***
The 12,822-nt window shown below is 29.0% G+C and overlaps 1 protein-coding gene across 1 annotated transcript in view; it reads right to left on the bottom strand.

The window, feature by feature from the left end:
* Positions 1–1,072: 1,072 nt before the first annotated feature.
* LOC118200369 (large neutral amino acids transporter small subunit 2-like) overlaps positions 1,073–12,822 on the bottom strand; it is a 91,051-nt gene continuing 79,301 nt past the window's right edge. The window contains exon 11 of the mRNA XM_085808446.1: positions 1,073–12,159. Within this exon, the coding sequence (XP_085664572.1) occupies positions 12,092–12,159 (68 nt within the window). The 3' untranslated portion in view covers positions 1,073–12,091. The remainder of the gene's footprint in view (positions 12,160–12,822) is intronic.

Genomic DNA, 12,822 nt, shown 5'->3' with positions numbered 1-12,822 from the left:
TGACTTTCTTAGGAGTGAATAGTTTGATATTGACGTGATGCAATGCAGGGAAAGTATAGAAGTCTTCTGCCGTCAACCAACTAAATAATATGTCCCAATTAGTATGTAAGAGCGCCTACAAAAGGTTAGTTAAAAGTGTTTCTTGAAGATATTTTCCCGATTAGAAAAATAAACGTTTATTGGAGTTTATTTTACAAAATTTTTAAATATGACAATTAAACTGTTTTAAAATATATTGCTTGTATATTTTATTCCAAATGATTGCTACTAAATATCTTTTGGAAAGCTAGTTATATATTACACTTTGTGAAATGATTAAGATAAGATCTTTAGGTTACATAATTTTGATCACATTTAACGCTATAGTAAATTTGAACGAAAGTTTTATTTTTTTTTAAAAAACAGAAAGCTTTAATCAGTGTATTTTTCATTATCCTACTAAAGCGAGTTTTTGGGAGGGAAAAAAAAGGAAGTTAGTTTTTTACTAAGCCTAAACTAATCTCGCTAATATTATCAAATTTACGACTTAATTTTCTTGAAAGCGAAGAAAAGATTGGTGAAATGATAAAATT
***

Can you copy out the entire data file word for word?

The 12,822-nt window shown below is 29.0% G+C and overlaps 1 protein-coding gene across 1 annotated transcript in view; it reads right to left on the bottom strand.

The window, feature by feature from the left end:
* Positions 1–1,072: 1,072 nt before the first annotated feature.
* LOC118200369 (large neutral amino acids transporter small subunit 2-like) overlaps positions 1,073–12,822 on the bottom strand; it is a 91,051-nt gene continuing 79,301 nt past the window's right edge. The window contains exon 11 of the mRNA XM_085808446.1: positions 1,073–12,159. Within this exon, the coding sequence (XP_085664572.1) occupies positions 12,092–12,159 (68 nt within the window). The 3' untranslated portion in view covers positions 1,073–12,091. The remainder of the gene's footprint in view (positions 12,160–12,822) is intronic.

Genomic DNA, 12,822 nt, shown 5'->3' with positions numbered 1-12,822 from the left:
TGACTTTCTTAGGAGTGAATAGTTTGATATTGACGTGATGCAATGCAGGGAAAGTATAGAAGTCTTCTGCCGTCAACCAACTAAATAATATGTCCCAATTAGTATGTAAGAGCGCCTACAAAAGGTTAGTTAAAAGTGTTTCTTGAAGATATTTTCCCGATTAGAAAAATAAACGTTTATTGGAGTTTATTTTACAAAATTTTTAAATATGACAATTAAACTGTTTTAAAATATATTGCTTGTATATTTTATTCCAAATGATTGCTACTAAATATCTTTTGGAAAGCTAGTTATATATTACACTTTGTGAAATGATTAAGATAAGATCTTTAGGTTACATAATTTTGATCACATTTAACGCTATAGTAAATTTGAACGAAAGTTTTATTTTTTTTTAAAAAACAGAAAGCTTTAATCAGTGTATTTTTCATTATCCTACTAAAGCGAGTTTTTGGGAGGGAAAAAAAAGGAAGTTAGTTTTTTACTAAGCCTAAACTAATCTCGCTAATATTATCAAATTTACGACTTAATTTTCTTGAAAGCGAAGAAAAGATTGGTGAAATGATAAAATT